In December of 2005, my husband and I were finally ready to make our dream of having a family a reality. We had just moved to MI, closer to our families, and bought a large colonial house in a good school district. It seemed like the perfect time to start building a family of our own.
But soon after we moved to MI, my mom died from pancreatic cancer leaving me confused and overwhelmed by my own grief. Meanwhile, my husband’s new career in federal law enforcement brought with it lots of unexpected stress that made him burdened and exhausted. We had also just moved from Massachusetts and were in the middle of establishing ourselves into a new community. Looking back now, we know it was not an ideal time to try to conceive, but we were anxious to start building a family of our own.
After two years of trying, we pursued medical treatment through a fertility specialist. Because the doctor found nothing physically wrong with either one of us, he was hopeful that with medication and intrauterine insemination (IUI) we would get pregnant. But after undergoing four IUIs, we were still not pregnant. And as each treatment increased our probability of getting pregnant, my disappointment grew exponentially with every negative pregnancy test. It seemed like my dream of having biological children was slipping through my fingers.
Shortly after our last IUI, I remember sitting at my dining room table on my day off journaling and spending time in God’s word with tears running down my face. I cried out to God confessing my disappointment. I made it clear that I didn’t like my options. On the heels of my mom’s death, my grieving heart wondered if I could trust God again. I was so scared of experiencing more pain that I begged God to end our struggle with infertility.
Because I had every Friday off of work, Friday became my day of grieving. I dreaded Fridays every week, because I got tired of looking my pain in the face. I so badly wanted to avoid my grief. I know now, though, that I needed that weekly encounter with grief. If I didn’t face it every week, it would have consumed me.
Anne Lamott says in her book Small Victories,
“All those years I fell for the great palace lie that grief should be gotten over as quickly and as privately as possible. But what I’ve discovered since is that the lifelong fear of grief keeps us in a barren, isolated place and that only grieving can heal grief; the passage of time will lessen the acuteness, but time alone, without the direct experience of grief, will not heal it.”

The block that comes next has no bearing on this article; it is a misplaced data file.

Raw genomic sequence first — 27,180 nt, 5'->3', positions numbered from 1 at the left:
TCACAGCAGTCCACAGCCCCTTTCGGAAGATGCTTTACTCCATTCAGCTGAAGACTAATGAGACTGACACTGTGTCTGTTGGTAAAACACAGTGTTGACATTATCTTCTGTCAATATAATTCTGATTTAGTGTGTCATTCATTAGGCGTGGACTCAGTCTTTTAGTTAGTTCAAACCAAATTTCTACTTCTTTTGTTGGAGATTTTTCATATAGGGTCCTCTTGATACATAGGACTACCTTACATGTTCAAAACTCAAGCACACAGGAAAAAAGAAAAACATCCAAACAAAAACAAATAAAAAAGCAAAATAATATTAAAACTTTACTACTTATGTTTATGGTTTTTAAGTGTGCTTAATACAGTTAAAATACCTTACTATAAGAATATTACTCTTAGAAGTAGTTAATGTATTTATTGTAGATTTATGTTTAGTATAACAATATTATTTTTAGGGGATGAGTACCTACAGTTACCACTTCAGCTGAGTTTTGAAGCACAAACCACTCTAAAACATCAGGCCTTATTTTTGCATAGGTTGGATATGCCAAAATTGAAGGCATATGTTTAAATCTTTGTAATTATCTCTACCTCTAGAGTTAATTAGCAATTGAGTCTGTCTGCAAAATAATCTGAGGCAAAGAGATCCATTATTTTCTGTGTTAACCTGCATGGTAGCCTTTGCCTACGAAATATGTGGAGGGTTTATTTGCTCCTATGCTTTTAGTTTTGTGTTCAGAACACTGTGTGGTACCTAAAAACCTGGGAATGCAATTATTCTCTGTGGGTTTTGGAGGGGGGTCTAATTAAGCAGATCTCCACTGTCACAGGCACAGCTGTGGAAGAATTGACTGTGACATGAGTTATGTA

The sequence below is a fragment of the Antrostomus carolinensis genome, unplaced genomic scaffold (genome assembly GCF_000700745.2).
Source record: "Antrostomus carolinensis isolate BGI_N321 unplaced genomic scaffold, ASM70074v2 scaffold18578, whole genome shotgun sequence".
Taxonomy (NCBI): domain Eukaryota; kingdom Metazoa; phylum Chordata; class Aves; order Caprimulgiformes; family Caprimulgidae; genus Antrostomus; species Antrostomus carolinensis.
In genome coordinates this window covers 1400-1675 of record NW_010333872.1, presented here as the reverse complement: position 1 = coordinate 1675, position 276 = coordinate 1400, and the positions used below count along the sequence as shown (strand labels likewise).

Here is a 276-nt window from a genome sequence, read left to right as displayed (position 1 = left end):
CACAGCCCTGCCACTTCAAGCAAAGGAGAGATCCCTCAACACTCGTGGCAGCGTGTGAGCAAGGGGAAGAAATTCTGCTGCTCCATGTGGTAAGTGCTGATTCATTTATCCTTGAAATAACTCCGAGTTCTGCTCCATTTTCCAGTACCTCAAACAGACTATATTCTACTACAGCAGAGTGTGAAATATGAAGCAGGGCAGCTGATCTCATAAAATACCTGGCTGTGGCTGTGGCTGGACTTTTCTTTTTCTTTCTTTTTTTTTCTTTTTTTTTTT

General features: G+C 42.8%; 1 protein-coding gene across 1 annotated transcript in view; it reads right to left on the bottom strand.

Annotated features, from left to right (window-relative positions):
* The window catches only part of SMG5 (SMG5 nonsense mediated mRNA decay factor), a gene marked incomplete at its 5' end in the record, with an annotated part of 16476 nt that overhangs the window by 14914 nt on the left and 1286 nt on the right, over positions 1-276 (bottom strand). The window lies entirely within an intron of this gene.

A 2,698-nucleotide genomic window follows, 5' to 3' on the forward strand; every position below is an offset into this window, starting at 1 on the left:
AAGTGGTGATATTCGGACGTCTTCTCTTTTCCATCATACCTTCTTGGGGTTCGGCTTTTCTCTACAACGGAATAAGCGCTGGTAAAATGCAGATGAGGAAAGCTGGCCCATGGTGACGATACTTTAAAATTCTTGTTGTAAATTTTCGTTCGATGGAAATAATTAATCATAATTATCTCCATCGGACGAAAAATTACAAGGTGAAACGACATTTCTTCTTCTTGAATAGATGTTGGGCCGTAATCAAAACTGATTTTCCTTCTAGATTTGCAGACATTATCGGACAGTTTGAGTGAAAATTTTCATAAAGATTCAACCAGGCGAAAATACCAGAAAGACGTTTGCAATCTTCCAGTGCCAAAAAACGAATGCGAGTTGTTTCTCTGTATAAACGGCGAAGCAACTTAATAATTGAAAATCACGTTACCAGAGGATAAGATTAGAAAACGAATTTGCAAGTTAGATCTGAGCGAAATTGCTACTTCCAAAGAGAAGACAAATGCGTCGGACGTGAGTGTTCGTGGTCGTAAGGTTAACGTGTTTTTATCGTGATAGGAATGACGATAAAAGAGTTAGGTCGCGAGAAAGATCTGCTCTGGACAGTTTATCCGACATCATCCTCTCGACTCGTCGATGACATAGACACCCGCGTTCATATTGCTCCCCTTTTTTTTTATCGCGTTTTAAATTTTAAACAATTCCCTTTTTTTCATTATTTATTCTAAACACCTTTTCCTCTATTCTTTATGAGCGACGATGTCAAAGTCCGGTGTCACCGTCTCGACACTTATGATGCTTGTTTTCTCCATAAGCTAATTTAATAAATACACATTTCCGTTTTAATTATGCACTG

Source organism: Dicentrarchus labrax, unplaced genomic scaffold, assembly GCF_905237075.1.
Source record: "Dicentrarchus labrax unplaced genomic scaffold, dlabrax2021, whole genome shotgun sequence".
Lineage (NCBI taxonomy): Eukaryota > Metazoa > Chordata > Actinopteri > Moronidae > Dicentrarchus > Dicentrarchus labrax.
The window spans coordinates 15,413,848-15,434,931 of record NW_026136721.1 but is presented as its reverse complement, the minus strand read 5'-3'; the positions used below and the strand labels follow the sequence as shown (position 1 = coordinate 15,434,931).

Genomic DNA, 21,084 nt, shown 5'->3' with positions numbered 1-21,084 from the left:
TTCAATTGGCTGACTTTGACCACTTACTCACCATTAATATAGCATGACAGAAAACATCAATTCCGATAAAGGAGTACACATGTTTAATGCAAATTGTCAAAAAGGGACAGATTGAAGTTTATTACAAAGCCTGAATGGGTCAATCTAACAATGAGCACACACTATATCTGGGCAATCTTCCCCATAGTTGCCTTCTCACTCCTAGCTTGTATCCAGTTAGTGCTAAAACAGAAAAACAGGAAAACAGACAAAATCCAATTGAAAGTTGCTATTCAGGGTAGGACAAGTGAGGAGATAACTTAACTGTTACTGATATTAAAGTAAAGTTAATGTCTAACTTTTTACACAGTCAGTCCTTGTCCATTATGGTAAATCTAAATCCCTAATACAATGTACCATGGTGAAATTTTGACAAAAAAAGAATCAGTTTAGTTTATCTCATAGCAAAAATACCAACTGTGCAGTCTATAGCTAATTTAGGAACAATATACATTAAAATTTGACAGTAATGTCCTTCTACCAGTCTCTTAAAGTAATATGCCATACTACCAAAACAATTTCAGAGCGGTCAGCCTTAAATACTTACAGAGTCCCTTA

It’s important for us to step into our pain and sadness and give it a name. And even though your infertility may not involve pregnancy or infant loss, it is still a loss. It’s a loss of control, a loss of a God-given ability, and a loss of dream that you have carried in your heart.
Facing your grief in the midst of infertility is not easy, but as you stare it in the face, you will then find the ability to entrust dream to God. You’ll be able to open up your hands and your heart to allow God to place His dream into your hands. Even if you are eventually able to conceive, it will still benefit you to grieve your struggle now. I believe it will give you a greater ability to enjoy the gift of life when it comes.
It was during those moments at my dining room table where God started to mend my broken heart. It was as if he stood there allowing me to punch him repeatedly. And when I was done, He’d hug me, hold me close, and remind me that He loves me. He’d remind me of His truth that He works all things for the good of those who love Him. By giving God my grief, I was able to experience the fullness of God’s mercy and grace.
If you or someone you know is struggling with infertility, I want to give you permission to grieve your dream today. Be honest with yourself, your spouse, and God. Make time to acknowledge that life looks different than you expected, and the options in front of you are not ideal. Ask God to give you the ability to entrust your dream to Him. And as you do, I pray that you will have open arms to receive the blessing He intends to give you and your family.
“And we know that in all things God works for the good of those who love him, who have been called according to his purpose.” Romans 8:28
As always, I want to come alongside you and walk this difficult road with you. Feel free to reach out here on the blog or sign up to receive emails every time I post. I’d love to connect with you.